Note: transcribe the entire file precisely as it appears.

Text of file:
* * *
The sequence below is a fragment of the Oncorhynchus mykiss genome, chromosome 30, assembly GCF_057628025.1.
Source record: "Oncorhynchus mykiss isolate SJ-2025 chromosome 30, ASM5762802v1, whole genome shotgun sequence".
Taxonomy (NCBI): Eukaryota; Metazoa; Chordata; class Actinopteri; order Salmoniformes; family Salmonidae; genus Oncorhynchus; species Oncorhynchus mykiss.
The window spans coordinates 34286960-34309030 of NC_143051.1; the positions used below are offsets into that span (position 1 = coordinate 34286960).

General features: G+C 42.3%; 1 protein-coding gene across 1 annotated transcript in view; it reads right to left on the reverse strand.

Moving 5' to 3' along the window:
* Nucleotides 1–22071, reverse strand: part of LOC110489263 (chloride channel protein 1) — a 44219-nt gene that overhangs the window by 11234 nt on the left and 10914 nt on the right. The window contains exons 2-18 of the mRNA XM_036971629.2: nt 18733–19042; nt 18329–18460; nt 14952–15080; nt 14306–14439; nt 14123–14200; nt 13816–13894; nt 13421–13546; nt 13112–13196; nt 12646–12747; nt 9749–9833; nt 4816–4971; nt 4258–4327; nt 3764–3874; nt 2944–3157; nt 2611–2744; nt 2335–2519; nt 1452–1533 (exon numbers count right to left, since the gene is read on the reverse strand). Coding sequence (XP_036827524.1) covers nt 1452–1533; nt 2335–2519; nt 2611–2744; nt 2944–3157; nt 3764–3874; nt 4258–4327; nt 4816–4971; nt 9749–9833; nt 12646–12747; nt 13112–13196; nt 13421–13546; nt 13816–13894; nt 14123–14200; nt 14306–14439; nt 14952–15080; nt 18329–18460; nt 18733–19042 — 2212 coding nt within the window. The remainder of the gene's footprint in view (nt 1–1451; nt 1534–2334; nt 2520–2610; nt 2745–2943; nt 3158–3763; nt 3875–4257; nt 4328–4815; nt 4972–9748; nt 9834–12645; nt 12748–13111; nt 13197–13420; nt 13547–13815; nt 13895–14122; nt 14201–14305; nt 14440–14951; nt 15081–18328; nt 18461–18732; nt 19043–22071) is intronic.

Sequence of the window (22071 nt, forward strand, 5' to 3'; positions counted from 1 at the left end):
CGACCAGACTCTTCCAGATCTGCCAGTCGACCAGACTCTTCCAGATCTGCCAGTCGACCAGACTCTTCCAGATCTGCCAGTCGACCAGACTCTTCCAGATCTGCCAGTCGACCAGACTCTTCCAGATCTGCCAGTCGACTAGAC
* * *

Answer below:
The sequence below is a fragment of the Oncorhynchus mykiss genome, chromosome 30, assembly GCF_057628025.1.
Source record: "Oncorhynchus mykiss isolate SJ-2025 chromosome 30, ASM5762802v1, whole genome shotgun sequence".
Taxonomy (NCBI): Eukaryota; Metazoa; Chordata; class Actinopteri; order Salmoniformes; family Salmonidae; genus Oncorhynchus; species Oncorhynchus mykiss.
The window spans coordinates 34286960-34309030 of NC_143051.1; the positions used below are offsets into that span (position 1 = coordinate 34286960).

General features: G+C 42.3%; 1 protein-coding gene across 1 annotated transcript in view; it reads right to left on the reverse strand.

Moving 5' to 3' along the window:
* Nucleotides 1–22071, reverse strand: part of LOC110489263 (chloride channel protein 1) — a 44219-nt gene that overhangs the window by 11234 nt on the left and 10914 nt on the right. The window contains exons 2-18 of the mRNA XM_036971629.2: nt 18733–19042; nt 18329–18460; nt 14952–15080; nt 14306–14439; nt 14123–14200; nt 13816–13894; nt 13421–13546; nt 13112–13196; nt 12646–12747; nt 9749–9833; nt 4816–4971; nt 4258–4327; nt 3764–3874; nt 2944–3157; nt 2611–2744; nt 2335–2519; nt 1452–1533 (exon numbers count right to left, since the gene is read on the reverse strand). Coding sequence (XP_036827524.1) covers nt 1452–1533; nt 2335–2519; nt 2611–2744; nt 2944–3157; nt 3764–3874; nt 4258–4327; nt 4816–4971; nt 9749–9833; nt 12646–12747; nt 13112–13196; nt 13421–13546; nt 13816–13894; nt 14123–14200; nt 14306–14439; nt 14952–15080; nt 18329–18460; nt 18733–19042 — 2212 coding nt within the window. The remainder of the gene's footprint in view (nt 1–1451; nt 1534–2334; nt 2520–2610; nt 2745–2943; nt 3158–3763; nt 3875–4257; nt 4328–4815; nt 4972–9748; nt 9834–12645; nt 12748–13111; nt 13197–13420; nt 13547–13815; nt 13895–14122; nt 14201–14305; nt 14440–14951; nt 15081–18328; nt 18461–18732; nt 19043–22071) is intronic.

Sequence of the window (22071 nt, forward strand, 5' to 3'; positions counted from 1 at the left end):
CGACCAGACTCTTCCAGATCTGCCAGTCGACCAGACTCTTCCAGATCTGCCAGTCGACCAGACTCTTCCAGATCTGCCAGTCGACCAGACTCTTCCAGATCTGCCAGTCGACCAGACTCTTCCAGATCTGCCAGTCGACTAGAC